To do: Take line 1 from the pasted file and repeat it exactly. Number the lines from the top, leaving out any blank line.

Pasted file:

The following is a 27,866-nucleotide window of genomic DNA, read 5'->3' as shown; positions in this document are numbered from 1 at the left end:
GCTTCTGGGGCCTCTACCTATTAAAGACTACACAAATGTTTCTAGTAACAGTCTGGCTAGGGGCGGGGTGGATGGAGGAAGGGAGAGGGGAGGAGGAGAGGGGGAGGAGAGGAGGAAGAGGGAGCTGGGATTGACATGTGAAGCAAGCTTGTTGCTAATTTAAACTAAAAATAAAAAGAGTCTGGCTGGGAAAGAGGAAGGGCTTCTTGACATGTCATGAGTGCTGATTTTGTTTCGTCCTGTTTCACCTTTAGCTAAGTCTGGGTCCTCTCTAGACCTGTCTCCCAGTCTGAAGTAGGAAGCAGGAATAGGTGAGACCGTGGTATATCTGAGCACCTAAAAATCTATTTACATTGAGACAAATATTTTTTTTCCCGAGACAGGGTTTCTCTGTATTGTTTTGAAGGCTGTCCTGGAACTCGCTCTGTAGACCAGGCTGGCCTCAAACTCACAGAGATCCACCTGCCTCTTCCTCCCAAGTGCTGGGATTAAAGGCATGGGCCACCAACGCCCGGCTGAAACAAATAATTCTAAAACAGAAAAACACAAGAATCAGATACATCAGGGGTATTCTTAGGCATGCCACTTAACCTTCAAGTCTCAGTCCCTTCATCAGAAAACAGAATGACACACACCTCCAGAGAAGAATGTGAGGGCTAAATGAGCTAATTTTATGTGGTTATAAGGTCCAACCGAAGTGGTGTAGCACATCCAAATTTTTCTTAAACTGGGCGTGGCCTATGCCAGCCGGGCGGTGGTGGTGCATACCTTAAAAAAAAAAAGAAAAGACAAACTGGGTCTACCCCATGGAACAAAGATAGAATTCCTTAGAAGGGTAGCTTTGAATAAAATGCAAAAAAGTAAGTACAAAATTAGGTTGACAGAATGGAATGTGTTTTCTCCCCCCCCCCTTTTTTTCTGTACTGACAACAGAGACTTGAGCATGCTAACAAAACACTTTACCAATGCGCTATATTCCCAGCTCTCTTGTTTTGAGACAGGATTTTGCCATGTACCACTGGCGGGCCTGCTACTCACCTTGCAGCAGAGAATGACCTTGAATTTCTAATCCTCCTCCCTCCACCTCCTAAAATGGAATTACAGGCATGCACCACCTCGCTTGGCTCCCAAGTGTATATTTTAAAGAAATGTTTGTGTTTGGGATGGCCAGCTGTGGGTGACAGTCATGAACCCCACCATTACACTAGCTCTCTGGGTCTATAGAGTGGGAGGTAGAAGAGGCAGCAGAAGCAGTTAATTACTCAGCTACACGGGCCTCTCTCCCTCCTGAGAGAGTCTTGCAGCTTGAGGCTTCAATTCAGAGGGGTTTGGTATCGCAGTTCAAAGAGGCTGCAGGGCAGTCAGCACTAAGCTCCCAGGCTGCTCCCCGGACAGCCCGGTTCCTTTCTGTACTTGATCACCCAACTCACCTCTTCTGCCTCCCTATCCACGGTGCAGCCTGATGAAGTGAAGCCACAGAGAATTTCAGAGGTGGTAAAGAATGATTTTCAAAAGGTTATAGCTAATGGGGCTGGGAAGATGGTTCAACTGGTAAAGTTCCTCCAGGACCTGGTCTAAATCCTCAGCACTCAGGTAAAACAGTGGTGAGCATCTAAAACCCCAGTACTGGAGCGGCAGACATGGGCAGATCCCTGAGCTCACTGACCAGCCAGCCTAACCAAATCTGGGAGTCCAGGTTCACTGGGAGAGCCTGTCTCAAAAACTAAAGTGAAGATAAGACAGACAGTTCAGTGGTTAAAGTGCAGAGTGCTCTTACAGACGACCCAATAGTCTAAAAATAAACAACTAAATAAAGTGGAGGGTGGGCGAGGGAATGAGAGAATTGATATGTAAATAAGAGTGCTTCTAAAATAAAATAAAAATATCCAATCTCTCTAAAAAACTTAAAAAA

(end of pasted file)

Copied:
The following is a 27,866-nucleotide window of genomic DNA, read 5'->3' as shown; positions in this document are numbered from 1 at the left end: